Last week we were so fortunate to be joined by co-author of the book Annie Brock. If you were apart of that chat, I think you will agree that Annie was AMAZING, INSPIRATIONAL AND ALL THINGS CAPITAL LETTERS. If you missed out on the live chat, no worries, you can still find our discussion here. Those of you who joined in, I promise that a blog post with all the links, books, videos and more that Annie mentioned is to come. 
Every week, when we discuss growth mindsets and resources that can help us introduce this concept to our students, we always bring up the book Beautiful Oops. It so wonderfully shares that what we deem mistakes can actually become something more magical than anything we could have ever imagined. I think this is one book that every art teacher should have in their art room if they don't already. I also think it is a perfect way to explain how to keep a growth, and not a fixed, mindset in place.  
With that in mind, I decided to reach out to my friend Barney. I was connected with Barney many moons ago via a mutual friend. Since then, he's visited my art room and I've visited his studio. And I can assure you, this dude is tops, y'all will love him even more than you already to. When I shot him an email just a few days ago to see if he'd be up for a Facebook LIVE session with us, he ready agreed. Because that's just the kind of awesome guy he is. 
So, on Wednesday, come join the fun! Even if you are not currently reading The Growth Mindset Coach, it's okay. You are more than welcome to come hang out with us and chat with Barney. If you are a first timer to our Facebook LIVE chats, it's really simple:

1. Like/follow my page. This will ensure that my live feed appears on your Facebook feed. 

2. Make sure you have a decent internet connection. Live streaming requires more bandwidth (this is what I'm told, I don't actually know what those words mean. Story of my life.) If I freeze up or don't show up, you might have a weak connection. Run down to your local Starbucks, get an overpriced latte and use their internet. For the love tho, take your headphones. Don't nobody need to hear my voice.

3. Speaking of headphones...Barney will be chatting via speaker phone which might be difficult to hear. For that reason, you might be able to better hear us with headphones. 

And that's it! Come with questions for our friend...he'll be ready!
Also...did you know that Barney wrote a companion book to Beautiful Oops? He sure did and you can find it here. You might not know that Barney is the author of MANY books...and songs! You can ask him all about it this Wednesday, 8pm CST.
This "officially" marks the final book club meeting but...we've only made it about 1/8th the way thru our chat! So. I've decided that we should probably continue our chat on this great book, what do you say? Love to hear your thoughts on that! I'll report back soon...until then SEE YOU WEDNESDAY NIGHT!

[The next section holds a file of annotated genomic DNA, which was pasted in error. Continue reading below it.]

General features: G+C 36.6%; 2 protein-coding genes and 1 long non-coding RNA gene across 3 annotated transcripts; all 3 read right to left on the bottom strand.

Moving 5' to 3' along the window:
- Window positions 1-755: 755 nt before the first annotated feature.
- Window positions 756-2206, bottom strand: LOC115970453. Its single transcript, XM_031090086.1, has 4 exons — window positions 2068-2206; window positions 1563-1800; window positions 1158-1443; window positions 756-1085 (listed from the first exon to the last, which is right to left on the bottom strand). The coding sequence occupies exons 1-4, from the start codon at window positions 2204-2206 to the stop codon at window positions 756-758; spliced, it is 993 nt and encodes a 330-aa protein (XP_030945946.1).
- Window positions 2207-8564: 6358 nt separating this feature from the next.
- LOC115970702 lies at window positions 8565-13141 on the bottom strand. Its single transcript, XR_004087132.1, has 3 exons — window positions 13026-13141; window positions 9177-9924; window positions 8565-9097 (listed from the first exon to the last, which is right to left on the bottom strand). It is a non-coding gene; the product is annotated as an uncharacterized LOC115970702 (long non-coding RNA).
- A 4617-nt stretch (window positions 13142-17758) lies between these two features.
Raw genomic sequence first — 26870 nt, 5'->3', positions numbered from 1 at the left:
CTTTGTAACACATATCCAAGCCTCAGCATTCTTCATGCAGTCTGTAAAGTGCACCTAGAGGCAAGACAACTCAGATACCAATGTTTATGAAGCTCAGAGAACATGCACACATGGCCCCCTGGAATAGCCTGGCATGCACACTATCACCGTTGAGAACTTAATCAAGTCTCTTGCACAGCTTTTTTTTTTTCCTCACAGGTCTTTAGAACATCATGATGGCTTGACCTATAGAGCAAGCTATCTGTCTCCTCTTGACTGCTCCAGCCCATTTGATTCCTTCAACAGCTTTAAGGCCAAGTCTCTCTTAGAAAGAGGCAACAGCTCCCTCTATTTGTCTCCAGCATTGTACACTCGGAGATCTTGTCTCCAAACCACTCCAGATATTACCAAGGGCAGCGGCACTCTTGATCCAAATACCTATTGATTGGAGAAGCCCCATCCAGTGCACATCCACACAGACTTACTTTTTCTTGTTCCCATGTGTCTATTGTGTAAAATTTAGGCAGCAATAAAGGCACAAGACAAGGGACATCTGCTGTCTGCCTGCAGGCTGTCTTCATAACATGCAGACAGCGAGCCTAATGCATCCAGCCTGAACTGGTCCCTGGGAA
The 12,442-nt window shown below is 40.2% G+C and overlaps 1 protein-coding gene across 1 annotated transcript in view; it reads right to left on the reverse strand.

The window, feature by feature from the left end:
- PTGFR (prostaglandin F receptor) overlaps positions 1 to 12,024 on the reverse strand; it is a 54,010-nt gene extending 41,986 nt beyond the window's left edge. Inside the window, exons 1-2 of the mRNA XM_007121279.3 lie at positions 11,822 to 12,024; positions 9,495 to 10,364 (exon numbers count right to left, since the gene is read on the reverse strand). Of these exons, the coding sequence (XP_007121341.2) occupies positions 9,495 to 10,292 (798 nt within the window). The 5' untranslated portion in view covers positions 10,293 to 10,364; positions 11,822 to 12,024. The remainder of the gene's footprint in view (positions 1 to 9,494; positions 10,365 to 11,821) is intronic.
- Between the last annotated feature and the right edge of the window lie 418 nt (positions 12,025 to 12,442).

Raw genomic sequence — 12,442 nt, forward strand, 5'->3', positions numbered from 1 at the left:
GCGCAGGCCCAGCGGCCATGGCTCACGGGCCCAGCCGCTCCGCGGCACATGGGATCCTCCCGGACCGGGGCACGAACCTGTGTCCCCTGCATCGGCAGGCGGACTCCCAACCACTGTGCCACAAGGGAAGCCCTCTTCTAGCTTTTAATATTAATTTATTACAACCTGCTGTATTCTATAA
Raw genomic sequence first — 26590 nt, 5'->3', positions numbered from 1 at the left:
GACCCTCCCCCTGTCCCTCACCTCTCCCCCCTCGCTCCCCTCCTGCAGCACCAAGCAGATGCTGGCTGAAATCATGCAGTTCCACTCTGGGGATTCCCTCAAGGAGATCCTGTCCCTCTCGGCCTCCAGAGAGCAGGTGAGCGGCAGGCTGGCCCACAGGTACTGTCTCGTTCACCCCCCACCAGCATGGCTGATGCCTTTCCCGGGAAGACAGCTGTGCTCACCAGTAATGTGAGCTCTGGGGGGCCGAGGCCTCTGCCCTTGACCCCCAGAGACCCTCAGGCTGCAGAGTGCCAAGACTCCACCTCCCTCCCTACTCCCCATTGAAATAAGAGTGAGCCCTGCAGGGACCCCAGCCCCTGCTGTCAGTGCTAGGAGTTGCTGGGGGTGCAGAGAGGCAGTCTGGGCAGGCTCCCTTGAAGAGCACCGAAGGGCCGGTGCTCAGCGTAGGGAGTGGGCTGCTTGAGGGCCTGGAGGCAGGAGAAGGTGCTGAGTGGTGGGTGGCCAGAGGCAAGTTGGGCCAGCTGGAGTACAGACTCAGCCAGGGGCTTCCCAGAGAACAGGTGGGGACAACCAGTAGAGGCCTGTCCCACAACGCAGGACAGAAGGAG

photo signature_zpsd10b3273.png
Read more »

Saturday, July 22, 2017

In the Art Room: Stitching Pizza Plushies!

A little over a month ago, I got an email from Trixi Symonds over at Coloured Buttons. She asked me if I'd like to join her super fun #sewasoftie project for the month of July. Her concept was simple: introduce kiddos to stitching with a month long sharing of sewing projects via her Facebook page (which, by the way, is LOADED with fabulous sewing inspiration for kids of all ages). I happily agreed and used my recent trip to Italy (and love for all things pizza) as my inspiration. 
Another reason I chose pizza is because my kiddos always find inspiration in food. Are your students/kids like that? It's so funny to me: give a kid a piece of clay and it's guaranteed that they will come back with a clay cookie, pizza or a taco. I know when I share this project with my third and fourth graders in the spring, they'll be all in. 

Let's talk supplies:

* Craft Felt in bunches of colors. I find that I have a TON of craft felt. Does it multiply? Are teachers secretly dumping the stuff in my storage closet? The latter is more than likely the case. It would also explain the ziplock baggies of broken crayons I always receive (y'all, I don't even use crayons!). 

* Chenille Needles are my jam. They have a big eye that is great for threading and a nice sharp point which is perfect for puncturing that felt. 

* Thread can be tricky. Get the cheap stuff and it can break with a slight tug. We use embroidery floss with the single thread...not the one with 6 threads. Cuz we ain't got time to be splittin' hairs. 

* Paper for creating a pattern and for making a needle threader.

* Scissors are great...and if you have one for fabric and another for paper then you are just the bee's knees. 

* Pins and a Magnet to park those pins. They make these great pin wands that my students love. You just wave them and the pins snap right to the wand.